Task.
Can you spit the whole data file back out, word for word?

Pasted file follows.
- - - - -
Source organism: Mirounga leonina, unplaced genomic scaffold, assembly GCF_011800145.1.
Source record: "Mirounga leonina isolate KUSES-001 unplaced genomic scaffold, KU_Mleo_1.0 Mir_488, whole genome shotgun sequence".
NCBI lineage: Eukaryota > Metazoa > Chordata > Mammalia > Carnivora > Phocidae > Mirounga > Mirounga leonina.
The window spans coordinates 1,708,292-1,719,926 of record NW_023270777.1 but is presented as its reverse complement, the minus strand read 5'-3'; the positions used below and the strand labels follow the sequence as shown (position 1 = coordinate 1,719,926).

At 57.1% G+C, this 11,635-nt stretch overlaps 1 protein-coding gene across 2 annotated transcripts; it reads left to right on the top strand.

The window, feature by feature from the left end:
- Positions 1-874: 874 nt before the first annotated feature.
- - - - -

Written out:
Source organism: Mirounga leonina, unplaced genomic scaffold, assembly GCF_011800145.1.
Source record: "Mirounga leonina isolate KUSES-001 unplaced genomic scaffold, KU_Mleo_1.0 Mir_488, whole genome shotgun sequence".
NCBI lineage: Eukaryota > Metazoa > Chordata > Mammalia > Carnivora > Phocidae > Mirounga > Mirounga leonina.
The window spans coordinates 1,708,292-1,719,926 of record NW_023270777.1 but is presented as its reverse complement, the minus strand read 5'-3'; the positions used below and the strand labels follow the sequence as shown (position 1 = coordinate 1,719,926).

At 57.1% G+C, this 11,635-nt stretch overlaps 1 protein-coding gene across 2 annotated transcripts; it reads left to right on the top strand.

The window, feature by feature from the left end:
- Positions 1-874: 874 nt before the first annotated feature.